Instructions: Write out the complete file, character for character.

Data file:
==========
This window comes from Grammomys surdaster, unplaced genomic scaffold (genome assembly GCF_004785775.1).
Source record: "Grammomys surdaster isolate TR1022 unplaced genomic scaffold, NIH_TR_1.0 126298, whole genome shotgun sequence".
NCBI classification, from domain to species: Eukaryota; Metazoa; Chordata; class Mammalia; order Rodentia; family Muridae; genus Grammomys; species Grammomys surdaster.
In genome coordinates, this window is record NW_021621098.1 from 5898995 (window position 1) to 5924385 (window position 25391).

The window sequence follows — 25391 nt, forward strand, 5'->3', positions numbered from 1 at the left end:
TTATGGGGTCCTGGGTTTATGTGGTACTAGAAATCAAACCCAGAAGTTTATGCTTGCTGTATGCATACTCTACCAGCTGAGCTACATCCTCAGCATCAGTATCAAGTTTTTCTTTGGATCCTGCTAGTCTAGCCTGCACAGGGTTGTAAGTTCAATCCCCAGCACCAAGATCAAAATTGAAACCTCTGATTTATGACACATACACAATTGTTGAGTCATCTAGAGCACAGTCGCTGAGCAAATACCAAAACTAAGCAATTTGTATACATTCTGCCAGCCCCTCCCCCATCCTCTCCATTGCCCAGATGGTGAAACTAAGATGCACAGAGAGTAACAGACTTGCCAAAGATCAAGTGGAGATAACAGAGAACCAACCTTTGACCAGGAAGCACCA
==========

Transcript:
This window comes from Grammomys surdaster, unplaced genomic scaffold (genome assembly GCF_004785775.1).
Source record: "Grammomys surdaster isolate TR1022 unplaced genomic scaffold, NIH_TR_1.0 126298, whole genome shotgun sequence".
NCBI classification, from domain to species: Eukaryota; Metazoa; Chordata; class Mammalia; order Rodentia; family Muridae; genus Grammomys; species Grammomys surdaster.
In genome coordinates, this window is record NW_021621098.1 from 5898995 (window position 1) to 5924385 (window position 25391).

The window sequence follows — 25391 nt, forward strand, 5'->3', positions numbered from 1 at the left end:
TTATGGGGTCCTGGGTTTATGTGGTACTAGAAATCAAACCCAGAAGTTTATGCTTGCTGTATGCATACTCTACCAGCTGAGCTACATCCTCAGCATCAGTATCAAGTTTTTCTTTGGATCCTGCTAGTCTAGCCTGCACAGGGTTGTAAGTTCAATCCCCAGCACCAAGATCAAAATTGAAACCTCTGATTTATGACACATACACAATTGTTGAGTCATCTAGAGCACAGTCGCTGAGCAAATACCAAAACTAAGCAATTTGTATACATTCTGCCAGCCCCTCCCCCATCCTCTCCATTGCCCAGATGGTGAAACTAAGATGCACAGAGAGTAACAGACTTGCCAAAGATCAAGTGGAGATAACAGAGAACCAACCTTTGACCAGGAAGCACCA